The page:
The Record recently published a thoughtful piece arguing that the Public Interest Pledge is “no more than a symbolic gesture of penance for Harvard students who feel guilty about not doing enough.” Although we disagree with this characterization of the Pledge, we take the author’s moral licensing argument seriously, which is why we write here to defend the Pledge both as an end in itself and as a catalyst for increased and more effective charitable giving at HLS.
At the height of the Catholic Church’s power in the late Middle Ages, parishioners could pay the church fees to reduce the amount of time their souls would suffer in Purgatory before entering Heaven. This practice of paying “indulgences,” as such fees were called, was one of the principal targets of Martin Luther’s Ninety-Five Theses, and the practice has been a symbol of the medieval Catholic Church’s corruption ever since.
With EIP around the corner, and with 80 percent of Harvard Law students likely to participate in its orgy of cocktail mixers and free lunches, it’s a good time to reflect on HLS’s preferred means of moral salvation for those of us who feel guilty about settling for BigLaw: the Public Interest Pledge.
In the spring semester, 1L students are invited to apply for the three two-year student organizations on campus. Membership to the Harvard Law Review, Harvard Legal Aid Bureau, and the Board of Student Advisers is highly selective and the organizations are frequently viewed as “honor societies” within the HLS community, making them one approximate measure of normative law school success. The Shatter the Ceiling Committee of the Women’s Law Association conducted its annual analysis of gender representation in each of these organizations to see if male and female students are gaining membership to these organizations at equal rates.
Of the three groups examined, only the Harvard Legal Aid Bureau (HLAB) had statistically significant deviations from the expected gender breakdown, based on the total number of male and female students in the classes of 2017 and 2018. Like last year, HLAB continues to have statistically significantly more female members compared to the overall demographics of the classes of 2017 and 2018 (c2 = 6.352, P = 0.012). There was no statistically significant difference in the gender makeup of the Board of Student Advisers (c2 = 0.483, P = 0.487) or Harvard Law Review (HLR) (c2 = 2.343, P = 0.126).
By the time the Republican-dominated Congress and executive branch had begun preparations to dismantle the Affordable Care Act in January 2017, the stage had already been set for this watershed moment of backlash in American political life.
The cradle-to-grave medical safety net that the late Sen. Edward Kennedy had called “the cause of my life,” known as Obamacare, signified more than the expansion of accessible healthcare for millions. The legislation, in force for several years and perhaps more consequential on individual livelihoods than any other public policy since Social Security, had embodied a primary objective of American liberalism since the nascent days of the modern Democratic party unfolded under the leadership of President Franklin Delano Roosevelt.
As Harvard Law School gears up to welcome a new class of students to campus this fall, we urge the administration to evaluate and disclose how it deals with the admission of students investigated or found responsible for, sexual misconduct at their previous college or university. We seek transparency on this issue so the university can engage in productive dialogue with students and administrators on how best to protect its students from sexual assault and discrimination. This information is particularly critical in light of the 2015 campus climate survey, which found that 7.6% of female graduate students experience sexual assault while attending Harvard University.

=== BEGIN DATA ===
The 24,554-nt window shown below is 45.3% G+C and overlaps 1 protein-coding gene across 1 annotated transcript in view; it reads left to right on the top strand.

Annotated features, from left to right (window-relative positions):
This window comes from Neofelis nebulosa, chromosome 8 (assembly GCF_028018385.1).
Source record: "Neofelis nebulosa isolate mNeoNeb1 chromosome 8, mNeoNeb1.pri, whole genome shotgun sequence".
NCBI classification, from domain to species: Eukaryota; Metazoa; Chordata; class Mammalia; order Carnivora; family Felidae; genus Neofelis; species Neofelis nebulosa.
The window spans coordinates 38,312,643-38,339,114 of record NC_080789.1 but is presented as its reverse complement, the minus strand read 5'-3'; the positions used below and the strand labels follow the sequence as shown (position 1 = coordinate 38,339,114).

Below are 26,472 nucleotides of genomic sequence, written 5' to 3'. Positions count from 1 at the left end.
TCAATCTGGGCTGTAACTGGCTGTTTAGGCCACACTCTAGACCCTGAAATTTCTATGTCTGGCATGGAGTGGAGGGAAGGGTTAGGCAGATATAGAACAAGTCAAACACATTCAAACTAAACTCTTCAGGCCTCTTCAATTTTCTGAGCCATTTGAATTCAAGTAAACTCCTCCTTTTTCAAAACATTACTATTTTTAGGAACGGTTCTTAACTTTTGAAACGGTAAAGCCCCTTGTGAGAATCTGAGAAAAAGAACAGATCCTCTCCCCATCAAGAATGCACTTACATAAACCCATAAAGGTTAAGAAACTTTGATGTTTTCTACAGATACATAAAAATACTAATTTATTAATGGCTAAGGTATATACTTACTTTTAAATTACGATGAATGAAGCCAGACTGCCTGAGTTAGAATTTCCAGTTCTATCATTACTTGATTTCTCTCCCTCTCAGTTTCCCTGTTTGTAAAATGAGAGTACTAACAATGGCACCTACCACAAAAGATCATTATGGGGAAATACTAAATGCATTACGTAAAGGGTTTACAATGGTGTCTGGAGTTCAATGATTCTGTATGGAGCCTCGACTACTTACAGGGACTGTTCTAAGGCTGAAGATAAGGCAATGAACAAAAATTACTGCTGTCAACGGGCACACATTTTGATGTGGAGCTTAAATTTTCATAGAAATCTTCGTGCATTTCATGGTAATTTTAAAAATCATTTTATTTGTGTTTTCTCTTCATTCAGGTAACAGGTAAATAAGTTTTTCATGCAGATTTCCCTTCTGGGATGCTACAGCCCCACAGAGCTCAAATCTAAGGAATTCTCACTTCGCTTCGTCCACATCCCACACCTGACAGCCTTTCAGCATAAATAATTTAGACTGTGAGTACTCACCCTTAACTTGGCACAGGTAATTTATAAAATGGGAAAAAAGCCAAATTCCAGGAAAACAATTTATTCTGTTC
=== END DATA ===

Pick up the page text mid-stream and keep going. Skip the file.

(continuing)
Students in the Harvard Law Gender Violence Legal Policy Workshop submitted a questionnaire to the Admissions Office seeking answers to questions of critical importance to the student community. As of the publication of this piece, we have not yet received a response. Transparency surrounding this information is important to current students’ safety and to prospective or admitted students considering attending Harvard Law School. Campus climate is a serious consideration in weighing whether or not to attend, or apply to, Harvard Law.
Having seen five elections since March 2014, voters in Turkey know the drill: if he wins, President of Turkey Recep Tayyip Erdogan delivers a “balcony speech” gloating his success. If he loses, like he did on June 7, 2015, he goes into hiding (to be honest, it was a blissful five days).
However, after the referendum on Sunday, during which citizens of Turkey voted whether to legitimize President Erdogan’s de facto dictatorship, an unusual scene was taking place: Although the Prime Minister Binali Yildirim (whose position will be abolished with this constitutional amendment) was (ironically) delivering a victory speech, President Erdogan was photographed looking remarkably worried.
Erdogan’s expression said a lot: the ‘yes’ vote was reported to win with a 51.4% margin, but he didn’t feel like he succeeded. Erdogan had lost Istanbul and Ankara (which he had never lost until now), and the opposition was stronger than ever.
Dear President Faust,
Thank you for including student input in your search for the next Dean of Harvard Law School. We write you as student leaders from the Asian Pacific American Law Students Association (APALSA), Harvard Black Law Students Association (HBLSA), Harvard African Law Association (HALA), Lambda, La Alianza, Middle East Law Students Association (MELSA), Native American Law Students Association (NALSA), Queer Trans People of Color (QTPOC), South Asian Law Students Association (SALSA), and Women’s Law Association (WLA). It is difficult to calculate the number of unique individuals we represent due to the intersecting identities of some of our members, but our combined membership totals at least 700 students, which is about 40% of the J.D. student body.
Collectively, we wholeheartedly offer our endorsement of Professor David Wilkins, a scholar, a researcher, an innovator, and a member of the Harvard Law School faculty. While we do not know the list of candidates under your consideration, we sincerely believe that Professor Wilkins has demonstrated a strong commitment to innovative legal thought, a deep understanding of the legal profession and legal education, and an unwavering commitment to equality and justice in the rule of law. His lived experience and nuanced understanding of the power of discourse puts him in a unique position to lead Harvard Law School into arguably one of the most crucial chapters in our school’s two-hundred-year history.